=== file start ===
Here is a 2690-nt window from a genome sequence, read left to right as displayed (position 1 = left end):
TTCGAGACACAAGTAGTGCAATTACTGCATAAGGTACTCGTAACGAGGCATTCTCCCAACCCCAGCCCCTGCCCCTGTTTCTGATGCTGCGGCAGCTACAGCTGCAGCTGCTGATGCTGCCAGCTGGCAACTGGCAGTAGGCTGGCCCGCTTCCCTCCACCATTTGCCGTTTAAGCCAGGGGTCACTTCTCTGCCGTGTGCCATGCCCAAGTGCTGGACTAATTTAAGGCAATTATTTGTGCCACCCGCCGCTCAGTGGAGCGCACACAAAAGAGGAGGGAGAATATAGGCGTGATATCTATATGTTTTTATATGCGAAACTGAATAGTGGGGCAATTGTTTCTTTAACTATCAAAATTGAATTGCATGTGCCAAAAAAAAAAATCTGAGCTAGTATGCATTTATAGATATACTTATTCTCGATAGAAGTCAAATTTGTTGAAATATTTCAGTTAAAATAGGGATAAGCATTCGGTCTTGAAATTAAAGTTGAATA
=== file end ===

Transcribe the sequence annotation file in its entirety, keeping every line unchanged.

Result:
Here is a 2690-nt window from a genome sequence, read left to right as displayed (position 1 = left end):
TTCGAGACACAAGTAGTGCAATTACTGCATAAGGTACTCGTAACGAGGCATTCTCCCAACCCCAGCCCCTGCCCCTGTTTCTGATGCTGCGGCAGCTACAGCTGCAGCTGCTGATGCTGCCAGCTGGCAACTGGCAGTAGGCTGGCCCGCTTCCCTCCACCATTTGCCGTTTAAGCCAGGGGTCACTTCTCTGCCGTGTGCCATGCCCAAGTGCTGGACTAATTTAAGGCAATTATTTGTGCCACCCGCCGCTCAGTGGAGCGCACACAAAAGAGGAGGGAGAATATAGGCGTGATATCTATATGTTTTTATATGCGAAACTGAATAGTGGGGCAATTGTTTCTTTAACTATCAAAATTGAATTGCATGTGCCAAAAAAAAAAATCTGAGCTAGTATGCATTTATAGATATACTTATTCTCGATAGAAGTCAAATTTGTTGAAATATTTCAGTTAAAATAGGGATAAGCATTCGGTCTTGAAATTAAAGTTGAATA